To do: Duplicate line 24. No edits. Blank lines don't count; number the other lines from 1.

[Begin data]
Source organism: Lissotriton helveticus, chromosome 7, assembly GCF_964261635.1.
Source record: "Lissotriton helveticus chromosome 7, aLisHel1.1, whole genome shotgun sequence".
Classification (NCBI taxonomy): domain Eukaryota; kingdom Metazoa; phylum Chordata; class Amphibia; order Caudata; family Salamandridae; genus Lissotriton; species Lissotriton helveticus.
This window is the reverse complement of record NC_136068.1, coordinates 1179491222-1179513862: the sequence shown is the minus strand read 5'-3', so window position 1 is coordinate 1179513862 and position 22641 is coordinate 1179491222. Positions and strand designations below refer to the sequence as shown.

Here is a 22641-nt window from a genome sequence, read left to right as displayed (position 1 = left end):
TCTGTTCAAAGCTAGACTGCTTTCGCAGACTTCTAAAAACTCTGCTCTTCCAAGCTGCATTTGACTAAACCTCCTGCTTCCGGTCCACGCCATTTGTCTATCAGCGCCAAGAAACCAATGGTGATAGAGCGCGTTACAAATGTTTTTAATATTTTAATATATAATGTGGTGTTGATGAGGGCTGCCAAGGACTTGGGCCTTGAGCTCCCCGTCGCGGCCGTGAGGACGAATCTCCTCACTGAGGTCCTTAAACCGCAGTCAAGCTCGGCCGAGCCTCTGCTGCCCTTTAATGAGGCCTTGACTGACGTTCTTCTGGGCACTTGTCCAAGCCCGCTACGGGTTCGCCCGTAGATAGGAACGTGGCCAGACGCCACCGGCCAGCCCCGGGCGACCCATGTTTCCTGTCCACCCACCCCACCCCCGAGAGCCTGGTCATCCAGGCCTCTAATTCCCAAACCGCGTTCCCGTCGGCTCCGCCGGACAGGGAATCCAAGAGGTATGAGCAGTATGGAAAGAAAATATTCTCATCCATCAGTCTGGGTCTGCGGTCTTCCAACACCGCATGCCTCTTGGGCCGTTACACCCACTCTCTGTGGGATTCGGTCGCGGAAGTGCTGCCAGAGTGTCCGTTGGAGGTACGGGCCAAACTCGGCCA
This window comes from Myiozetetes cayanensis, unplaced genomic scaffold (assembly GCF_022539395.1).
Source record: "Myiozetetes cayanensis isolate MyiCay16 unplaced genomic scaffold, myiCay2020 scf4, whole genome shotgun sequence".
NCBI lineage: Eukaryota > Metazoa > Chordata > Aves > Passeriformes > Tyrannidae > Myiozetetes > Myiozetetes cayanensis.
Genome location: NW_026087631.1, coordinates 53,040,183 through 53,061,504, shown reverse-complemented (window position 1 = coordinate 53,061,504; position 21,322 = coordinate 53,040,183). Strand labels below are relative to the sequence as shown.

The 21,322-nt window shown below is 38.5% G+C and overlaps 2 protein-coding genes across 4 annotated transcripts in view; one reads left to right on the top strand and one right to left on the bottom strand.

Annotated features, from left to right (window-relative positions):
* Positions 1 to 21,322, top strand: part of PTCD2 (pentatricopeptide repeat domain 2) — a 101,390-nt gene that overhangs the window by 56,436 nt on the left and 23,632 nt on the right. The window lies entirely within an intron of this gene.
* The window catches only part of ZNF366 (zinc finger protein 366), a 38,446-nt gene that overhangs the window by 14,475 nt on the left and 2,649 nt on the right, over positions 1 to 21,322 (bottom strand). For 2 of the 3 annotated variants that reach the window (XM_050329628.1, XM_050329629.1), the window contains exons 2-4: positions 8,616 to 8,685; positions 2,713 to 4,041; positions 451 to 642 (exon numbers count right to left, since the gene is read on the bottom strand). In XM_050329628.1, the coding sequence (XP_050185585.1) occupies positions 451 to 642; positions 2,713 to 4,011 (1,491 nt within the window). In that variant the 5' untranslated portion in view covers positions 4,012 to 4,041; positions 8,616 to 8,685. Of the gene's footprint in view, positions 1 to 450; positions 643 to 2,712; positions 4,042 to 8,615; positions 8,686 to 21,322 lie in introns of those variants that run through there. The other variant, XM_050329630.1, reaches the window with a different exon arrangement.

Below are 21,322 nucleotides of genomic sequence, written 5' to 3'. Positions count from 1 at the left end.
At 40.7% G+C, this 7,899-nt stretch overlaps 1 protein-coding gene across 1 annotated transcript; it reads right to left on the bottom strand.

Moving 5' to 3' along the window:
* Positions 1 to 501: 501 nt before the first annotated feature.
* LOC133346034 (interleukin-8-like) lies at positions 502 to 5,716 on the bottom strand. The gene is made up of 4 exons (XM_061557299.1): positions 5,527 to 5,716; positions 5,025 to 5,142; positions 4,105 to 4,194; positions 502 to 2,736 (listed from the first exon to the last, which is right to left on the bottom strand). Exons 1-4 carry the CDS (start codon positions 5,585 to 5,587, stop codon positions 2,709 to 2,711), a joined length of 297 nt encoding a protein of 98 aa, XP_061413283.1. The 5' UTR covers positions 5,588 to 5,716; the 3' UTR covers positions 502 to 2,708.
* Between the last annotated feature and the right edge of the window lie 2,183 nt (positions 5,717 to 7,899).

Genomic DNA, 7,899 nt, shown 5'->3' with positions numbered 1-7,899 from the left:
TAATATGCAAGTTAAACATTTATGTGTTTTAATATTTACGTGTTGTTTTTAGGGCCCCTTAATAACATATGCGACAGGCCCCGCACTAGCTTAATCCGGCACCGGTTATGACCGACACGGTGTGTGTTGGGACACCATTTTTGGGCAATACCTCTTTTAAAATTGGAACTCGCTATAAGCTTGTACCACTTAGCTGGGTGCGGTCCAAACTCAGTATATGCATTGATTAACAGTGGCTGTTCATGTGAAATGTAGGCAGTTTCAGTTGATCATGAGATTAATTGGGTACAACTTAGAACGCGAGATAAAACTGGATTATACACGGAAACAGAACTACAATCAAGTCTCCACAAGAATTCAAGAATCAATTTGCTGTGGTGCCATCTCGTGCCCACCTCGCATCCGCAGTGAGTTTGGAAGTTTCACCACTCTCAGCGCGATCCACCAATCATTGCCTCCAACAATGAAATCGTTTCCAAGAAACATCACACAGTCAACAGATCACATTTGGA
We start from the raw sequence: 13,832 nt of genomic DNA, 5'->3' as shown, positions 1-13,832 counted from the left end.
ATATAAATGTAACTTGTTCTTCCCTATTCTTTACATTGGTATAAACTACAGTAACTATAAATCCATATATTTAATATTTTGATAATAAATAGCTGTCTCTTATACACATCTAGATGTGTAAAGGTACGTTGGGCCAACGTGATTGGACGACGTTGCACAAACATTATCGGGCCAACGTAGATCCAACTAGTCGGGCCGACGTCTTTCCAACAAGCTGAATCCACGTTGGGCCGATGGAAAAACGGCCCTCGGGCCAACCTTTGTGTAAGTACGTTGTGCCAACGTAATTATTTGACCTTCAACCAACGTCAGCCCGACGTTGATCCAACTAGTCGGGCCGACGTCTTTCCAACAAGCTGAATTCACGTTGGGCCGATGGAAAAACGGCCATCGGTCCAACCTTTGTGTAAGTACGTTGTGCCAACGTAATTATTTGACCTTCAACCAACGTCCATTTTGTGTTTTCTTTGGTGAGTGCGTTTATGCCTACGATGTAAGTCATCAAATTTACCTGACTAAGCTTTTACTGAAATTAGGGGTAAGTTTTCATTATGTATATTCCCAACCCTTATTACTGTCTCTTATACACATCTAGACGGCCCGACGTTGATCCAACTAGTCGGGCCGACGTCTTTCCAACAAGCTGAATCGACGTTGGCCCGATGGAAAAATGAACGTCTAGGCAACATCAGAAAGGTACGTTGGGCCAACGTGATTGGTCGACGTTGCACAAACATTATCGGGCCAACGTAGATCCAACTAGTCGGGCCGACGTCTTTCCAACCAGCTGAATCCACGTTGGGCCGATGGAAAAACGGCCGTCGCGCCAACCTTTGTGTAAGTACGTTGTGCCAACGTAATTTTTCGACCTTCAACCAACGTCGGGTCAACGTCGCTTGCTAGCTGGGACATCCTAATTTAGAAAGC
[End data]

ATATAAATGTAACTTGTTCTTCCCTATTCTTTACATTGGTATAAACTACAGTAACTATAAATCCATATATTTAATATTTTGATAATAAATAGCTGTCTCTTATACACATCTAGATGTGTAAAGGTACGTTGGGCCAACGTGATTGGACGACGTTGCACAAACATTATCGGGCCAACGTAGATCCAACTAGTCGGGCCGACGTCTTTCCAACAAGCTGAATCCACGTTGGGCCGATGGAAAAACGGCCCTCGGGCCAACCTTTGTGTAAGTACGTTGTGCCAACGTAATTATTTGACCTTCAACCAACGTCAGCCCGACGTTGATCCAACTAGTCGGGCCGACGTCTTTCCAACAAGCTGAATTCACGTTGGGCCGATGGAAAAACGGCCATCGGTCCAACCTTTGTGTAAGTACGTTGTGCCAACGTAATTATTTGACCTTCAACCAACGTCCATTTTGTGTTTTCTTTGGTGAGTGCGTTTATGCCTACGATGTAAGTCATCAAATTTACCTGACTAAGCTTTTACTGAAATTAGGGGTAAGTTTTCATTATGTATATTCCCAACCCTTATTACTGTCTCTTATACACATCTAGACGGCCCGACGTTGATCCAACTAGTCGGGCCGACGTCTTTCCAACAAGCTGAATCGACGTTGGCCCGATGGAAAAATGAACGTCTAGGCAACATCAGAAAGGTACGTTGGGCCAACGTGATTGGTCGACGTTGCACAAACATTATCGGGCCAACGTAGATCCAACTAGTCGGGCCGACGTCTTTCCAACCAGCTGAATCCACGTTGGGCCGATGGAAAAACGGCCGTCGCGCCAACCTTTGTGTAAGTACGTTGTGCCAACGTAATTTTTCGACCTTCAACCAACGTCGGGTCAACGTCGCTTGCTAGCTGGGACATCCTAATTTAGAAAGC